If you are reading this and live with an invisible illness, you are probably very familiar with the comment “but you don’t look sick.” I don’t really like using my cane (his name is Michael) and without him, others can struggle to recognise that I am visually impaired. Our team at EWA are incredibly aware and supportive by discreetly aiding navigation at events in order for me to avoid using Michael. Inclusivity is at the heart of what we do, and it’s lovely to be part of such a fantastic team.

You know the "why don’t you..." comments that us EndoWArriors just LOVE to hear? I get extra ones like "Why don’t you get a guide dog?", "Why don’t you gear down and live on disability?", "Why don’t you learn braille"? The list goes on. I guess people are curious. I’m not entirely blind, I’m visually impaired. Unlike many, at this stage in my RP journey, I’m fortunate enough to still be able to see my phone, read texts and emails. I have central eyesight. I’m sure I get a few odd looks when sitting in public places with Michael, catching up on texts and emails.

Last year, along with some of our board members, I attended a conference in Perth for Women’s health. After navigating to a table unaided and rather proud of my efforts to hide Michael, I settled in with our team as the room fell silent. One of my colleagues sat in discomfort, clearly in a world of pain, trying to get her flare under control.

Then it happened. You know those moments in life that affirm you’re on the right path? I remember staring up at the screen as one of the speakers was introduced. As I was trying to discreetly decipher what was on the screen, the speaker asked for forgiveness in advance in the event that she muddles up her slides. She disclosed that she was visually impaired and also doesn’t like to use her cane. My self-doubt, fear and apprehension instantly fell away. Suddenly I didn’t feel so alone and that little ‘you can’t’ voice in my head was silenced once again.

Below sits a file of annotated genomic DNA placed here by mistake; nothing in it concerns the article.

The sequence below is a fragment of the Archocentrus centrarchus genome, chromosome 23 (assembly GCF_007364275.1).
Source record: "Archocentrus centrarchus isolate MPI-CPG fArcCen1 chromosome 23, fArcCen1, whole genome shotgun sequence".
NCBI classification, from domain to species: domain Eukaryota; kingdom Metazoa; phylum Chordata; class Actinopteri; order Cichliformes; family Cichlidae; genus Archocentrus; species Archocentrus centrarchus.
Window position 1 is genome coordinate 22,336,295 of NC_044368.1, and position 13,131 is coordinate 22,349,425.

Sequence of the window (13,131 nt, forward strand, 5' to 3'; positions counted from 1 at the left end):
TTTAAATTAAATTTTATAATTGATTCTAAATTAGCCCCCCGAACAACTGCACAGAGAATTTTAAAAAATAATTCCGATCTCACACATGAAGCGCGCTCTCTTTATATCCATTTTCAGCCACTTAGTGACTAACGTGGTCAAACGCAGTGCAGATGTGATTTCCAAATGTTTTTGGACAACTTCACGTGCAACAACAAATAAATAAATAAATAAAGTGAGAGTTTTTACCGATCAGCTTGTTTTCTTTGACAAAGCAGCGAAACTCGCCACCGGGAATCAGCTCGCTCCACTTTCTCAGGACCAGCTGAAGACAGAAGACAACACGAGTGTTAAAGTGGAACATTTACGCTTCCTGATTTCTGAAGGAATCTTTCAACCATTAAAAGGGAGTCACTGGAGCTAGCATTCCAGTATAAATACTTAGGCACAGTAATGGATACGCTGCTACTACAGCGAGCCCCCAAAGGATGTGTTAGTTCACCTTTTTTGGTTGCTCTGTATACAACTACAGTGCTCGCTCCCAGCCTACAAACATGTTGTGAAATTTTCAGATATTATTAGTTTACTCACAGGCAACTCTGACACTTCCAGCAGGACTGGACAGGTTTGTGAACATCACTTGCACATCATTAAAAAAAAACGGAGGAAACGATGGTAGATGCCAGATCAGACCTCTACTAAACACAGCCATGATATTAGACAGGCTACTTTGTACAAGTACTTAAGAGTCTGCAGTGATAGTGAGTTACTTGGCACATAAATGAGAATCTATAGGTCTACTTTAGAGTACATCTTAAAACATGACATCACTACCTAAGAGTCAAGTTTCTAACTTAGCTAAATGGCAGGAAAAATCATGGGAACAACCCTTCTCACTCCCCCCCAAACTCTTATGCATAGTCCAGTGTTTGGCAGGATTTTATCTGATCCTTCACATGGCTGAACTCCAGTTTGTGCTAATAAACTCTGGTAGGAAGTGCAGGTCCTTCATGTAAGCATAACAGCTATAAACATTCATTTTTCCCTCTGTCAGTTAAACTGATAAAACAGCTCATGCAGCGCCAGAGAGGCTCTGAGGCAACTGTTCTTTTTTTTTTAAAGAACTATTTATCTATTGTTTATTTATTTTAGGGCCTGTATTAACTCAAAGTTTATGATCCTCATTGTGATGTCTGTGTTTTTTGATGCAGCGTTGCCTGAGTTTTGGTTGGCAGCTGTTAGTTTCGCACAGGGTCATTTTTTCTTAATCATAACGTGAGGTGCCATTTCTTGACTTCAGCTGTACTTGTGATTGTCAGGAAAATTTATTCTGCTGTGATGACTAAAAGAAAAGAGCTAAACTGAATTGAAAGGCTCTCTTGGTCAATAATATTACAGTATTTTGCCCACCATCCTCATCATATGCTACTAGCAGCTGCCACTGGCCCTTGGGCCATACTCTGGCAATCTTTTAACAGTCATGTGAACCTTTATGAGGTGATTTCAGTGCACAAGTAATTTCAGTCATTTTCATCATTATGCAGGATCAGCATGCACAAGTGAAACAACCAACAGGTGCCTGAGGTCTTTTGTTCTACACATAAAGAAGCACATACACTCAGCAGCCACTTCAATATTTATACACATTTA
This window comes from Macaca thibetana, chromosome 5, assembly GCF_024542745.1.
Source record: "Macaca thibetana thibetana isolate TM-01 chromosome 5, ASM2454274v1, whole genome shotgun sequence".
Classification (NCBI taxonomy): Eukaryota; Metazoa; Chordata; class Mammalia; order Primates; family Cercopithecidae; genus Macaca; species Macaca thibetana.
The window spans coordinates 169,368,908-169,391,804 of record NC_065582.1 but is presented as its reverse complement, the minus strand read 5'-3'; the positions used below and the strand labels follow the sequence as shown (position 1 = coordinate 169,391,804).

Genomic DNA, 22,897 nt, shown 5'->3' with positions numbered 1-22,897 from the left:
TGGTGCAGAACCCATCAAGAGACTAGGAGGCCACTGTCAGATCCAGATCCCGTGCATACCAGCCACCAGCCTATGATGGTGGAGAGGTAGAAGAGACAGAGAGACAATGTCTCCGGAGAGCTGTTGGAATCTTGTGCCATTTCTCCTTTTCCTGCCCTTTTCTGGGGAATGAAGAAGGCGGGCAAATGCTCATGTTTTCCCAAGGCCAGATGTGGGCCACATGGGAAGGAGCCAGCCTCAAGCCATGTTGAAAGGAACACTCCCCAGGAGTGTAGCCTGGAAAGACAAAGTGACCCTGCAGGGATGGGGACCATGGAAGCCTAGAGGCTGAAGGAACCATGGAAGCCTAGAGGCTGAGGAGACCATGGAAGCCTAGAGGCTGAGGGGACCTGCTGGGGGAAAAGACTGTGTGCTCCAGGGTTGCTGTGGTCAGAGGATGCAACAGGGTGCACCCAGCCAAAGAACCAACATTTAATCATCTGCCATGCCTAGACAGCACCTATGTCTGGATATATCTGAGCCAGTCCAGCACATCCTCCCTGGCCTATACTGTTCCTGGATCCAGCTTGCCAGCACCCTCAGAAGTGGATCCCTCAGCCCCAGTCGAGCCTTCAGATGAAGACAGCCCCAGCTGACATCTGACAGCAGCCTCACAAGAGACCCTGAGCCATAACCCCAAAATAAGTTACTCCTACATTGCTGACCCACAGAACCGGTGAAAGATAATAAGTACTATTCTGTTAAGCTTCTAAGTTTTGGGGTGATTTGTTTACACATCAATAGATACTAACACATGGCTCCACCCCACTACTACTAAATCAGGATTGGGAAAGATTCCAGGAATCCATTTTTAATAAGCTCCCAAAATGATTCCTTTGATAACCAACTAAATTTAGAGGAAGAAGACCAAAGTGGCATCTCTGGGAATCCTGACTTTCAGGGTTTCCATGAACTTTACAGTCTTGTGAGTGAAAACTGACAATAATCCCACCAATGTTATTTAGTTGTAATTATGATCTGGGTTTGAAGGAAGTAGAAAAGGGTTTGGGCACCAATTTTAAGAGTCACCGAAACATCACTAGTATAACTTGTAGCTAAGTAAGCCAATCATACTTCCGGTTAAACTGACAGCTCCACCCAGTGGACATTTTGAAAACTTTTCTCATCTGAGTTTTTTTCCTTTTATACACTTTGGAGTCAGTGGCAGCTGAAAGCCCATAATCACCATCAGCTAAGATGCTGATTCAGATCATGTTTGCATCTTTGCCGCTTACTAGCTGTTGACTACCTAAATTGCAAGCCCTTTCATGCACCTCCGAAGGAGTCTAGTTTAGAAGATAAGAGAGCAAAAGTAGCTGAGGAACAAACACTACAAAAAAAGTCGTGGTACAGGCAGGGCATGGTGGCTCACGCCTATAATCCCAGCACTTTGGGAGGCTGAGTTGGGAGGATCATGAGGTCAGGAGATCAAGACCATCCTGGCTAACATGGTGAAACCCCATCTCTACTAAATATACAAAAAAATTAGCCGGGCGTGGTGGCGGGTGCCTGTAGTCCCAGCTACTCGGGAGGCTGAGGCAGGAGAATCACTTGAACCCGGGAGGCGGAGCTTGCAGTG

Monique Alva, Joanne McCormick, Kiera Collier and Dr Katya Fleming
2019 WA Women's Health Conference

I’ve met so many INCREDIBLE people living with chronic illness and disabilities out there advocating, kicking goals, changing lives and making a difference. People who despite being faced with challenges, rise up and take life by the reins, living each and every day to the full and spend so much time giving back. These people are my heroes and really do inspire me to practise gratitude.

My hope is for a kind, patient and inclusive world where everyone is able to contribute. If 2020 has taught me anything it’s that accessibility, inclusivity and flexibility IS achievable. Several services that were out of reach for so many in 2019 are now accessible. Many people living with health challenges and/or disabilities have an option to work from home, creating new opportunities for career advancement and financial independence. The introduction of Telehealth services has been lifechanging for so many in the endometriosis community, not to mention access to on-line support group events and general online services like yoga classes and workshops. We are witnessing an accessibility revolution via digital technology and that is so exciting!

Let’s keep that momentum going. Let’s keep those important conversations flowing and let’s take some time today to celebrate the achievements of those who live with a disability. As a community, let's continue to create an inclusive society. We are making a difference!

- Joanne


Telehealth testimonials project in conjunction with WA Primary Health Alliance - WAPHA and ConnectGroups - Support Groups Association WA Inc. to raise awareness, educate and increase the use of Telehealth for those with diagnosed chronic conditions so that even after COVID-19, people with chronic conditions can access Telehealth.

102 views0 comments

Recent Posts

See All


bottom of page